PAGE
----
Soul Calibur (XBL)

Soul Calibur was a great game back in the day - it certainly blew away all the competition when it launched alongside the Dreamcast back in 1999. It combined fluid graphics and animation with a combat system that catered both to first-time button mashers and those looking for depth and strategy. Anyone could pick it up and play it, but there was also a lot to master if you so desired.

I'm speaking in the past tense here, but the truth is my flat and I still have a Dreamcast plugged in and continue to play Soul Calibur to this day. I've now owned the game for almost a decade, and it's still going strong. While two sequels have come and gone, we've found ourselves always going back to the original (discounting Soul Blade for a moment).

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However, there's one problem: my aging Dreamcast now has a tendency to restart itself over and over again at inopportune times (such as when you're about to beat your friend). So when Soul Calibur for LIVE Arcade fell into my lap (in a virtual kind of way), I was eager to give it a whirl - our 360, after all, is marginally more stable than my decade-old Dreamcast.

So what's the game like? For those who are familiar with the original version, you'll find some changes. The most significant one is the lack of a Quest Mode (reportedly due to Microsoft's size restrictions on Arcade games, which was dropped too late in Soul Calibur's porting), which had you choose a character and travel around a world map in a vaguely non-linear fashion, taking on missions that involved fighting varied enemies. It was a surprisingly fun (although somewhat repetitive) mode that also acted as the primary way of unlocking most of the game's content, and gave the whole package a bit of meat for those looking to play on their own.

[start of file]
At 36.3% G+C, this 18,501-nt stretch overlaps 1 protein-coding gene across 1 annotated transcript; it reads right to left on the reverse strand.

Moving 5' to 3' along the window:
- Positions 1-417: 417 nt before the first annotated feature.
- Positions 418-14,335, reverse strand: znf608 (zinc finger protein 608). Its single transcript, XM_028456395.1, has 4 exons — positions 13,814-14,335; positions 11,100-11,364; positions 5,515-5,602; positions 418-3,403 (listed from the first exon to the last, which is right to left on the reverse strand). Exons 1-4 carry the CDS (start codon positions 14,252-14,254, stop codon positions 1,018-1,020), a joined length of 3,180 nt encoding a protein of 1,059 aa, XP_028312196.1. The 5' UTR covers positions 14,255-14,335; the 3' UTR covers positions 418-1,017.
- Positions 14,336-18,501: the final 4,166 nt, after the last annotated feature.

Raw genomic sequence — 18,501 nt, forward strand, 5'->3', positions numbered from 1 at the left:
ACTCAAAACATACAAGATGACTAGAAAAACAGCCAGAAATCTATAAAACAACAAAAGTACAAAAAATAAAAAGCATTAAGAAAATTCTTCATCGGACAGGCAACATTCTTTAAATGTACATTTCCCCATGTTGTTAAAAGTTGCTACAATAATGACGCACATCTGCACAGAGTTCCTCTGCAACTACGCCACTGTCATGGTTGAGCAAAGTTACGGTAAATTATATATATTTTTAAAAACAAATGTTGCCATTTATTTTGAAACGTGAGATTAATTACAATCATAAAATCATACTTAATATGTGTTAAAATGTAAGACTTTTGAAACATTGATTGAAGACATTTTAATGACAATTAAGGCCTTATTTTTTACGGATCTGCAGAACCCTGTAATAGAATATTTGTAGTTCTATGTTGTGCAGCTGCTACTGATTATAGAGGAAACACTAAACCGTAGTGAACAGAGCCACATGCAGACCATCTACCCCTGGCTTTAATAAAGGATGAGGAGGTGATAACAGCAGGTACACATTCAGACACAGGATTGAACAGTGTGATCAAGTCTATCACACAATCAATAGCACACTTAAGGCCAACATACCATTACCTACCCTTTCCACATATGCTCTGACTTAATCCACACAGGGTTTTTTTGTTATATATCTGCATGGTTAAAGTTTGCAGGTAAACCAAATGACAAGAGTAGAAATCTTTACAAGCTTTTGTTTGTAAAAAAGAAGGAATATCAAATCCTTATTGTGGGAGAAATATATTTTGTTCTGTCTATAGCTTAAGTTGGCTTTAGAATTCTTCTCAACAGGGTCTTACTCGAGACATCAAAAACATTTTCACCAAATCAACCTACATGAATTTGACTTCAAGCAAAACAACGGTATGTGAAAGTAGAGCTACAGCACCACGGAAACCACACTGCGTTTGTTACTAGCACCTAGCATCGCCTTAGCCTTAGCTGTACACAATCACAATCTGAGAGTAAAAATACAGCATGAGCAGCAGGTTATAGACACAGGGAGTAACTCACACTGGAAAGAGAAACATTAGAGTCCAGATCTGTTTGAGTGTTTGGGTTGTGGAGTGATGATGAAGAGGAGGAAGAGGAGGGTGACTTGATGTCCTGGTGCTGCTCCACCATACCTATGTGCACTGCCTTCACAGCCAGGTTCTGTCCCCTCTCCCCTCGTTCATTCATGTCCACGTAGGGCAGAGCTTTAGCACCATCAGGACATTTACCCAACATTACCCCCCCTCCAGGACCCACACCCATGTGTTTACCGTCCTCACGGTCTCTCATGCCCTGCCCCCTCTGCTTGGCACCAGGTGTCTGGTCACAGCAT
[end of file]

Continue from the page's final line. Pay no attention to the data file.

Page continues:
In this version, every piece of content is unlocked right from the start, which completely removes and kind of objective to sink your teeth into. For those without nearby friends, there's really not much to do other than try and work your way up the online leaderboards, as full online multiplayer isn't included. So if you don't have any other people to play Soul Calibur with, this version's probably not for you.

If, however, you're like me and have a whole bunch of friends who grew up with Soul Calibur, you're going to be spending all your time in Versus mode. Thankfully, the core gameplay remains unchanged, and is just as fast and fluid as ever. In fact, all the loading times are much quicker now, which is an added bonus. The only thing that has changed is the controller. I'll have to play a bit more to really make sure, but I found the 360 controller slightly inferior to the original Dreamcast one, if only because the d-pad is much less accurate, making some moves harder to pull off. Still, aside from that, the developers have done as good a job as possible recreating the feel of Soul Calibur on a different console.

So should you get this game? If you've got friends to play against on a regular basis, then yes. Despite various sequels, the original Soul Calibur still shines strongly. But if you're looking for a meatier overall experience, perhaps you should wait until Soul Calibur IV comes out in early August - just remember that it'll be a lot more expensive than this one!

"Great if you've got other mates around, but lacking in depth."
- Soulcalibur
Follow Own it? Rating: PG   Difficulty: Medium   Learning Curve: 30 Min


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Comments Comments (4)

Posted by Syn-Ryn
On Friday 11 Jul 2008 5:11 PM
If I was reviewing it the lack of quest mode woudl easily lost it 2 or so points. I still hope It will come to PSN.
Posted by howzit
On Sunday 13 Jul 2008 8:48 PM
What? No quest mode? Bummer...
Posted by McPhisto
On Monday 14 Jul 2008 3:38 PM
Yeah, it is a bummer, but in the end I felt it wasn't the main thing that kept me coming back to the game time and time again over the years. Still, it really does lessen the value of the overall product.
Posted by Chris Redfield
On Monday 14 Jul 2008 10:18 PM
I don't see any reason to play this since I can just as easily play Soul Calibur 2.